ALABAMA GOLD LIFE INS. CO. V. NICHOLS, 109 U. S. 232 (1883)Subscribe to Cases that cite 109 U. S. 232
U.S. Supreme Court
Alabama Gold Life Ins. Co. v. Nichols, 109 U.S. 232 (1883)
Alabama Gold Life Insurance Company v. Nichols
Submitted October 29, 1883
Decided November 12, 1883
109 U.S. 232
IN ERROR TO THE CIRCUIT COURT OF THE UNITED
STATES FOR THE EASTERN DISTRICT OF TEXAS
It is within the discretion of a circuit court of the United States, sitting in the Texas, if a plaintiff appears in open court and remits a part of the chanroblesvirtualawlibrarychanroblesvirtualawlibrary
verdict in his favor, to make the proper reduction and enter judgment accordingly.
If by such remission the judgment be reduced to $5,000 or less, errors in the record will be shut out from reexamination in cases where the jurisdiction of this Court depends upon a larger amount being involved in the controversy.
Motion to dismiss for want of jurisdiction.
MR. CHIEF JUSTICE WAITE delivered the opinion of the Court.
In this case, a verdict was rendered against the plaintiff in error for $6,610, and a judgment entered thereon December 9, 1879. In the verdict was included, for damages, $600; attorney's fees, $500, and interest, $510 -- in all, $1,610. The next day, December 10, 1879, the defendants in error appeared in open court and "entered a remittitur" of these amounts, "leaving the amount of said judgment to be for the amount of five thousand dollars and costs of suit." Upon this being done, a new judgment was entered
"that the plaintiffs have and recover from said defendant the sum of five thousand dollars, and also all costs about this suit incurred as of the date of said judgment, and have execution therefor, instead of the sum of six thousand and six hundred and ten dollars, and also all costs about this suit incurred, as in said judgment is recited."
This writ of error was brought on the 8th of January, 1880, to reverse the judgment so entered. The defendant in error now moves to dismiss the writ because the value of the matter in dispute does not exceed $5,000. The judgment as it stands is for $5,000 and no more. The entry of the 10th of December is equivalent to setting aside the judgment of the 9th and entering a new one for the amount remaining due after deducting from the verdict the sum remitted in open court. There was nothing to prevent this being done during the term and before error brought. The judgment of the 10th is therefore the final judgment in the action.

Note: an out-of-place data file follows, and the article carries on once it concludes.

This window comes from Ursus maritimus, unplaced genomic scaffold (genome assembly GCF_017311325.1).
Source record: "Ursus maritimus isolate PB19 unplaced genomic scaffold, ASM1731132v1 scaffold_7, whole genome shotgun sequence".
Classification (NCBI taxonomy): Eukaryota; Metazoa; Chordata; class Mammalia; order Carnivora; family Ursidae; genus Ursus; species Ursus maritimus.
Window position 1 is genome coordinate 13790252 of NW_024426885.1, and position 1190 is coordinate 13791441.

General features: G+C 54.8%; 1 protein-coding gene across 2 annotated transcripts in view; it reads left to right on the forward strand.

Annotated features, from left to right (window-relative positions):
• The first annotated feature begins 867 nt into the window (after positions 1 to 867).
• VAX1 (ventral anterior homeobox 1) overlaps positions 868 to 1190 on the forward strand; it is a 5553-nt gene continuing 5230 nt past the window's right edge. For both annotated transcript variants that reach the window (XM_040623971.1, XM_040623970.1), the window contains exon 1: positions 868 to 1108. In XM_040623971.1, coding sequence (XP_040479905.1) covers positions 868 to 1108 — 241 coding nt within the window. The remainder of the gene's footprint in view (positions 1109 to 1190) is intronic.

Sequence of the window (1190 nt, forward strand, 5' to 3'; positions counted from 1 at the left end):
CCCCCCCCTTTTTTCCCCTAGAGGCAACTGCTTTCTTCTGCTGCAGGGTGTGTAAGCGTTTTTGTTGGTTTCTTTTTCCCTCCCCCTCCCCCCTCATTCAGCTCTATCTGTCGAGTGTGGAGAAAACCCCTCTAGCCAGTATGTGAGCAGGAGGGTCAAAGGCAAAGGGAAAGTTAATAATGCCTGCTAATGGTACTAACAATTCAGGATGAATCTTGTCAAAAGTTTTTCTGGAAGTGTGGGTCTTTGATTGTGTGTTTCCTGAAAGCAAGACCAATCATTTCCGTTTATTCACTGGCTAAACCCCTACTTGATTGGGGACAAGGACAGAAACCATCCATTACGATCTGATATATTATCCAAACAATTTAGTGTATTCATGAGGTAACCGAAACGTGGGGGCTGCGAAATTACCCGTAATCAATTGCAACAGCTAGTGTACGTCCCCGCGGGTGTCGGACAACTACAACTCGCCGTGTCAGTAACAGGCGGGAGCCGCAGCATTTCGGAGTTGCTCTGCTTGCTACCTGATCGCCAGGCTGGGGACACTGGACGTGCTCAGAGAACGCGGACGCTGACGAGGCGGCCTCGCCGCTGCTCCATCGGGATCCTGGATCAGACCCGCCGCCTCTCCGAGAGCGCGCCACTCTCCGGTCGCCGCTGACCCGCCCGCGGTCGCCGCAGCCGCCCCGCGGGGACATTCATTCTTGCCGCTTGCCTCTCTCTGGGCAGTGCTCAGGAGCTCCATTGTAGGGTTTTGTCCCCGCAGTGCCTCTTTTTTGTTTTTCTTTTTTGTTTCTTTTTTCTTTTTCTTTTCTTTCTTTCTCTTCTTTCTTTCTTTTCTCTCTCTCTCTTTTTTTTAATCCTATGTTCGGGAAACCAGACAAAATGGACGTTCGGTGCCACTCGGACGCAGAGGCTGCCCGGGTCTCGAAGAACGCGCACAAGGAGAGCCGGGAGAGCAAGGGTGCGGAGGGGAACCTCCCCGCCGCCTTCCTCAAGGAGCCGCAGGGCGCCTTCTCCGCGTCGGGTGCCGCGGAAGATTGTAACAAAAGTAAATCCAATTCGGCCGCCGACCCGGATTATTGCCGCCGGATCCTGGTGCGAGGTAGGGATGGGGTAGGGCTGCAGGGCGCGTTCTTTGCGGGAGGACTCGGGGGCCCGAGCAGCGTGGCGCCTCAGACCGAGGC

In Thompson v. Butler, 95 U. S. 696, it was said: chanroblesvirtualawlibrarychanroblesvirtualawlibrary
"Undoubtedly the trial court may refuse to permit a verdict to be reduced by a plaintiff upon his own motion, and if the object of the reduction is to deprive an appellate court of its jurisdiction in a meritorious case, it is to be presumed the trial court will not allow it to be done. If, however, the reduction is permitted, the errors in the record will be shut out from our reexamination in cases where our jurisdiction depends on the amount in controversy."
Articles 1351 and 1352 of the Revised Statutes of Texas are as follows:
"ARTICLE 1351. Any party in whose favor a verdict has been rendered may in open court remit any part of such verdict, and such remitter shall be noted on the docket and entered in the minutes, and execution shall thereafter issue for the balance only of such judgment, after deducting the amount remitted."
"ARTICLE 1352. Any person in whose favor a judgment has been rendered may in open court remit any part of such judgment, and such remitter shall be noted on the docket and entered in the minutes, and execution shall thereafter issue for the balance only of such judgment, after deducting the amount remitted."
Revised Statutes of Texas, 1879, pp. 211-212.
Without deciding what effect these statutes will have on our jurisdiction in cases coming up from that state if the amount is remitted after judgment without any action thereon by the court other than noting on the docket and entering on the minutes what has been done, we are of opinion that it is within the discretion of a court of the United States, sitting in that state, if a plaintiff appears in open court and remits a part of a verdict in his favor, to make the proper reduction and enter judgment accordingly. That was the effect of what was done in this case, and the rule established in Thompson v. Butler, supra, applies.
The motion to dismiss is therefore granted.